Top Dem to Boehner: You really should listen to Newt Gingrich

Chris Moody Contributor
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Top ranking House Democrat Rep. Steny Hoyer of Maryland pined for the latter days of Newt Gingrich’s time in the House on Tuesday, calling for now-Speaker John Boehner to take heed of his predecessor’s 1998 “perfectionist caucus” speech that called out members of his own party unwilling to compromise with Democrats.

After fighting President Clinton for years over the federal budget, a battle that cost the country two separate government shutdowns, Gingrich told his party that in a free society it is “impossible” to write “the perfect bill” and that there must be some “give and take.” Hoyer, seeing echoes of Gingrich’s era in today’s political environment, said that Boehner could learn a thing or two from the former speaker.

“The ‘perfectionist caucus’ tail is wagging the Republican dog,” Hoyer said, referring to Tea Party-backed Republicans. “And if the perfectionist caucus prevails in their caucus, Mr. Gingrich will be proven right that you can’t get to compromise, you can’t get to agreement, which in a democratic government is absolutely essential if you’re gonna have action. And the result will be, unfortunately, that the government will be put to the brink of being shut down and may be shut down.”

Both sides are gearing up for a showdown in the next few weeks over the federal budget, a game Democrats and Republicans play now every few weeks now because Congress has not passed an official budget since 2009.

The House in February passed a measure to fund the government through the next fiscal year that included about $61 billion in cuts to the budget, and have been negotiating with Democrats to find a compromise on a deal since. Complicating the talks is an emboldened caucus of conservative Republicans, many of whom are freshman backed by local Tea Party groups, who repeatedly say they will refuse to budget from their budget principles. Earlier this month, 54 House Republicans voted against a short-term measure to extend government funding for three weeks, a sign that more in Congress are growing tired of short-term fixes.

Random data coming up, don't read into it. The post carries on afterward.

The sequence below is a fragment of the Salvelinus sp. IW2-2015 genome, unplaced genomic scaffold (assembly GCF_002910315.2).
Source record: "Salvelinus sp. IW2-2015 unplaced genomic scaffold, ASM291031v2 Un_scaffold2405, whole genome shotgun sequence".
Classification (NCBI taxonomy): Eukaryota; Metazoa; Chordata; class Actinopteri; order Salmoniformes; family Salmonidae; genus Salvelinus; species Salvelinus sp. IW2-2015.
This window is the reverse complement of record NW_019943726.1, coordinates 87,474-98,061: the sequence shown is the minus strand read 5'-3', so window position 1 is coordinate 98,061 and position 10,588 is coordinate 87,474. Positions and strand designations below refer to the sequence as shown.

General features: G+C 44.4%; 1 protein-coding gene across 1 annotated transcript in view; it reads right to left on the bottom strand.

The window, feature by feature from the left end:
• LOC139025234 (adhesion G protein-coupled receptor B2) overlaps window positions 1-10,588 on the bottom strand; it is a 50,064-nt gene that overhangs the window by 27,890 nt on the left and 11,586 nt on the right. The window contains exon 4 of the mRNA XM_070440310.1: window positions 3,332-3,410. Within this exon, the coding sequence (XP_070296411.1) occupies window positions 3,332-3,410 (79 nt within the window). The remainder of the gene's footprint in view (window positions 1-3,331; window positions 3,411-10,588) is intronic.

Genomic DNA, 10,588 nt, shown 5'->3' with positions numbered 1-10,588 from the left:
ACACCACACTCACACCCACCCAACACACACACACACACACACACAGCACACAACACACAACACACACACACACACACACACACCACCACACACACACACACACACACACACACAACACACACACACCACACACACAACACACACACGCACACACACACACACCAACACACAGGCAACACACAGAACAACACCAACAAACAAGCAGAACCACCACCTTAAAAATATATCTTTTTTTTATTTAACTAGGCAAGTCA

National Journal reported Tuesday that House Republican leaders had “pulled away” from talks with the White House over negotiations to fund the government through the fiscal year, although a spokesman for Boehner has said that Republicans were continuing negotiations and that Democrats were “making up fairy tales.”

The federal government is currently being funded through a short-term stop gap resolution that expires on April 8 and the Republican-led House must find some sort of agreement with the Democrat-led Senate and White House by that time or risk a government shutdown.

Repeating calls from Democratic Senate leaders for Boehner to “abandon the Tea Party,” Hoyer said that Boehner would have to make a choice between working with Democrats and burning bridges with a block of his own party, or face a government shutdown by standing by the Tea Party’s call for cuts.

“Let us hope that cooler heads prevail in the Republican party,” Hoyer said, adding that Democrats bear “no” responsibility if the government shuts down.

Republicans, however, don’t see it that way, although both sides seem to be working to publicly shift blame on the other side in case it does occur.

Citing the fact that Democrats control the Senate and the White House, House Majority Leader Eric Cantor, Virginia Republican, said Monday that Americans would blame Democrats for a shutdown.

“In the scope of our debt crisis, if Senator Reid and Senator Schumer force the government to partially shut down over sensible spending cuts, Americans will hold them accountable,” Cantor said in a statement.

On that premise — that Democrats are in charge of two decision-making bodies, therefore they would be to blame — Hoyer fired back that his party does not “control” the government.

“It’s self-evident that we don’t control Washington,” Hoyer said.  “That the American people elected Republicans to control the House of Representatives they have one third … the president, the Senate, and the House, they have to come to an agreement.”

Madeleine Joelson contributed to this report.

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